Friday, April 14, 2017

Dirty Secrets: How Tax Havens Destroy the Economy

Mitching stories at Easter

Sysadmin accused of crashing former employer's Oracle database with logic bomb

Always ensure the office laptop gets returned

Thanks for letting us know. Scammers often operate overseas w/VOIP numbers (aren't easily traceable & appear local). ^MP

Thank you. Every report from the public assists us with investigation and public awareness campaigns regarding scams. ^MP

Drug giant 'plotted to destroy stocks of cancer medicines' 

One of the world's leading drug companies 'plotted to destroy supplies of life-saving cancer medicines' over a battle to drive up prices in Europe, it has been claimed.

The conference focused, in effect, on our longstanding policy platform, the ABC of tax transparency:
  • Automatic, multilateral exchange of tax information
  • Beneficial ownership (public registers for companies, trusts and foundations); and
  • Country-by-country reporting (public).
I don’t think Cayman will be signing up to the public elements in particular any time soon. But a few years ago, there would have been a comprehensive rejection of the whole thing – whereas I was able to commend the government on signing up to automatic exchange under the OECD CRS (from 2018); and on committing to introduce (private) country-by-country reporting under BEPS. Halfway to the ABC?
There may be just a little more mutual understanding after last week – a little more awareness of the extent to which we share an interest in a level playing field, and a little more clarity on the transparency demands of civil society and the basis for making them. Because we’re not going away…
Speaking notes by Alex Cobham on The Caymans: Reputation, Rhetoric, and Reality with the video. See also the very interesting opening presentation from Pascal Saint-Amans, and a panel including Radhanath Housden from the Global Forum among others, and the closing session

Inside Higher Education published a review of‘Dirty Secret: how tax havens destroy the economy‘ this week. Its author, Scott McLemee, noted: 

Murphy also, surprisingly, regards tax havens as an affront to the power of the marketplace and their defeat as essential tosaving capitalism from itself. I admit that this argument caught me off guard. Here is the author making it in brief.
If markets are to be efficient in the way that economists have described — and as those who suggest they provide optimal solutions profess to believe they operate — then there must be the highest-quality information available to all market participants so that they can act rationally, allocating resources to the person who is best able to use them to maximize return, and who exposes the provider of capital to the lowest risk in that process. Very obviously, tax havens undermine these principles. They are in fact designed to deny market participants the information they need to act rationally, allocate resources efficiently and minimize risk. … If risk is increased, then the required rate of return within marketplaces also increases. This means that the number of projects that can be invested in is reduced, so that the amount of capital committed is diminished. As a consequence, productivity declines, and along with it growth, output, wages and profits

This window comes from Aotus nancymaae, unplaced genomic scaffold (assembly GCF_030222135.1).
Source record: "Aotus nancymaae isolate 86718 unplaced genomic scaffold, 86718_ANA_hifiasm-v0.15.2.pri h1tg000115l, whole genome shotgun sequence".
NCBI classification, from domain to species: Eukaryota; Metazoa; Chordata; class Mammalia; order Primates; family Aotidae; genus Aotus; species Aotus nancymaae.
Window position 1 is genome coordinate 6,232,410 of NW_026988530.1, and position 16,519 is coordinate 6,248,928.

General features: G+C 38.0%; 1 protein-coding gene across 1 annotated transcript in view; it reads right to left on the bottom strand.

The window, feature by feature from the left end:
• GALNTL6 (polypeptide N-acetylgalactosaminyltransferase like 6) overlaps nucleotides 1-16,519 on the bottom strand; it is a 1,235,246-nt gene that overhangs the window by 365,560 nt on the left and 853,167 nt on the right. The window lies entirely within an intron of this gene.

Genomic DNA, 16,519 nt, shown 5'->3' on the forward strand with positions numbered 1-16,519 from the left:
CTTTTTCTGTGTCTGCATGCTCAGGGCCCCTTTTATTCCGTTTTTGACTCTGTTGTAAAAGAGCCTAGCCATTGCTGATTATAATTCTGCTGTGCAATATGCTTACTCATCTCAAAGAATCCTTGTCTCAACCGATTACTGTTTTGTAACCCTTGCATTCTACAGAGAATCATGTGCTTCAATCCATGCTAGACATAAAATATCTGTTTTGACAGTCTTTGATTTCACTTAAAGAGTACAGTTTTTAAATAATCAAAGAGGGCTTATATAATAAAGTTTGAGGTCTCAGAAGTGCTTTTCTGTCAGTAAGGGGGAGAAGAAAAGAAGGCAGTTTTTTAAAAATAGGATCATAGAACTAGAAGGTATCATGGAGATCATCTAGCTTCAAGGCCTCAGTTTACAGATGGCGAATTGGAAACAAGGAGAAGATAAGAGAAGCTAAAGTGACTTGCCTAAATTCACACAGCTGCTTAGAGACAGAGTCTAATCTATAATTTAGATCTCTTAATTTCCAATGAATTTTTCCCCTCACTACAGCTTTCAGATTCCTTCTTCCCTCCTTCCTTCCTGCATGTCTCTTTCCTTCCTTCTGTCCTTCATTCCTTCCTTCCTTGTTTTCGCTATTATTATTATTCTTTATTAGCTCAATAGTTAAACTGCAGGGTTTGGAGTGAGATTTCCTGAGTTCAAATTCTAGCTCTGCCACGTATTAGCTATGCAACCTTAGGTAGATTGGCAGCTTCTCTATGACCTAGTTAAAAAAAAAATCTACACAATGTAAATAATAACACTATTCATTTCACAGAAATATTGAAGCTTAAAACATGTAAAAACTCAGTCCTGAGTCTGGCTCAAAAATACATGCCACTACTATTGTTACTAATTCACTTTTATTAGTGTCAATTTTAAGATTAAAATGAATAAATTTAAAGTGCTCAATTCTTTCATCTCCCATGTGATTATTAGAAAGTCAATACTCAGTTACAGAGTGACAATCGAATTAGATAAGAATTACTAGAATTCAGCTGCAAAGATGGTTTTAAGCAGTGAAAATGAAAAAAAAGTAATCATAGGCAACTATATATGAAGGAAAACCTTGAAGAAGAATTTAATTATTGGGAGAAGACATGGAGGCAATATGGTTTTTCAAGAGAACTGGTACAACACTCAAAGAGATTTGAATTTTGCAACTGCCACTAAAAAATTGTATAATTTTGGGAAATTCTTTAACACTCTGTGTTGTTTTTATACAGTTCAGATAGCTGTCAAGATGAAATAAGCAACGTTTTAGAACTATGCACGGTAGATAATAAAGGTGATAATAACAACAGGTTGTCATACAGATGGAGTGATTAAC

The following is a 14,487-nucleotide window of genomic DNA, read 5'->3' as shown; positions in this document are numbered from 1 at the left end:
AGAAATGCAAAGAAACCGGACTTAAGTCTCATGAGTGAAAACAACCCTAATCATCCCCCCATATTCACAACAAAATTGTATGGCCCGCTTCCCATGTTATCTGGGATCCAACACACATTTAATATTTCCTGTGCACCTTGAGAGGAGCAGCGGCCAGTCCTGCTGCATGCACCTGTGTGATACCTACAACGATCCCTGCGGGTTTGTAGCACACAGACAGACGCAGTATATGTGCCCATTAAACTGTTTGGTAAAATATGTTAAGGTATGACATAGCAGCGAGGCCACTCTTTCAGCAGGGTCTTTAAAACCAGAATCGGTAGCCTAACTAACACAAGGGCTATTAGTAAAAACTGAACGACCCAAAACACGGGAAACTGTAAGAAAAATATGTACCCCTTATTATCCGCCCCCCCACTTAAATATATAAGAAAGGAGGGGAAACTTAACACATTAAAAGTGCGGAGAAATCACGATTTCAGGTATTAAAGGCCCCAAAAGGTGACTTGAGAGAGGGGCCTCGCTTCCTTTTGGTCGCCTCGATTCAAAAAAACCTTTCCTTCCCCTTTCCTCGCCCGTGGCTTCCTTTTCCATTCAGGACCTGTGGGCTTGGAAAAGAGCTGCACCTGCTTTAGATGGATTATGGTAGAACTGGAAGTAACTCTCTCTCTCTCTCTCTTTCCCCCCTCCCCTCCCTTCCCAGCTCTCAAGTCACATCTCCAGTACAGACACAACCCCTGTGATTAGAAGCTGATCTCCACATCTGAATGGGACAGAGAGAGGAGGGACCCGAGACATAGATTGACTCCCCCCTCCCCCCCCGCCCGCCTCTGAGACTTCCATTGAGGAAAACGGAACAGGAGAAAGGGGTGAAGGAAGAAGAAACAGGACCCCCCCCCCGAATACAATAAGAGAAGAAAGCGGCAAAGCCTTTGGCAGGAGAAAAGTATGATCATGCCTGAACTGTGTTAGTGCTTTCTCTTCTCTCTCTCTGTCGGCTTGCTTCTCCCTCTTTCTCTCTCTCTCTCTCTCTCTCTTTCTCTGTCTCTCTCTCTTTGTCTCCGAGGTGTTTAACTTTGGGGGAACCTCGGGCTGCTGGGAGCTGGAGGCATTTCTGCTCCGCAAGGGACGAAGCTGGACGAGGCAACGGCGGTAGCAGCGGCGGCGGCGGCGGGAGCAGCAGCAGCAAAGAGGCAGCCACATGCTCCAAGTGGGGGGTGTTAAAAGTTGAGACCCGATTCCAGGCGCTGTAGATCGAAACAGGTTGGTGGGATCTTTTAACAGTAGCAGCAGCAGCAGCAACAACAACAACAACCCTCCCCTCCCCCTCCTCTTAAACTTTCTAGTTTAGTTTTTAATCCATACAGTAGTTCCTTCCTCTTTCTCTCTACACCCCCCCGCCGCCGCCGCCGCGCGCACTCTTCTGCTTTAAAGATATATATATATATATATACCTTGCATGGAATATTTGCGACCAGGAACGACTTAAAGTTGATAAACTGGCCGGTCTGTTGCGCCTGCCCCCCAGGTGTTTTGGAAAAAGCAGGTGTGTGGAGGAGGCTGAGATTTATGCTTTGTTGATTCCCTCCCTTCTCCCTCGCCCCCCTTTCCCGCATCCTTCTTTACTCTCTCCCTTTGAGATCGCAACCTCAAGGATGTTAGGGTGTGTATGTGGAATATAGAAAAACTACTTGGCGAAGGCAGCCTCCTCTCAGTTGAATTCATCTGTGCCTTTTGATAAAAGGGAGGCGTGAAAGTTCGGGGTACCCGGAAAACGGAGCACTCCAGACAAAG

The suite of reforms Murphy proposes amount to a program of robust data collection by the European Union and other international actors combined with legislation that would, bit by bit, make access to secrecy jurisdictions more difficult and less profitable. The alternative is even more staggering levels of inequality than have already become the norm. Murphy’s trust in the possibility for reform would be easier to credit if the shadow economy were some kind of lamprey that had attached itself to an otherwise healthy organism; then it could be removed. But his book is too persuasive in its depiction of tax havens as tightly connected to banks, accounting firms and other established institutions. They seem to exist in a kind of symbiosis — which can’t end well.

Dirty SecretsRichard Murphy (City University, London), Dirty Secrets: How Tax Havens Destroy the Economy(2017):

The Panama Papers were a reminder of how the superrich are allowed to hide their wealth from the rest of us. Dirty Secrets uncovers the extent of the corruption behind this crisis and shows what needs to be done in the face of this unregulated spread of rampant greed.

Tax havens, we are often told, are part of the global architecture of capitalism, providing a freedom from regulation necessary to make markets work. In this book, leading authority Richard Murphy uncovers the truth behind this lie. The fact of the matter is that this increasingly popular practice threatens the foundations of democracy, sowing mistrust and creating a regime based upon opacity.

As Murphy shows, how we manage our economy is a political decision, and one that can be changed. Dirty Secrets proposes ways to regulate tax havens and what the world might look like without them.

George Nott

Allie Coyne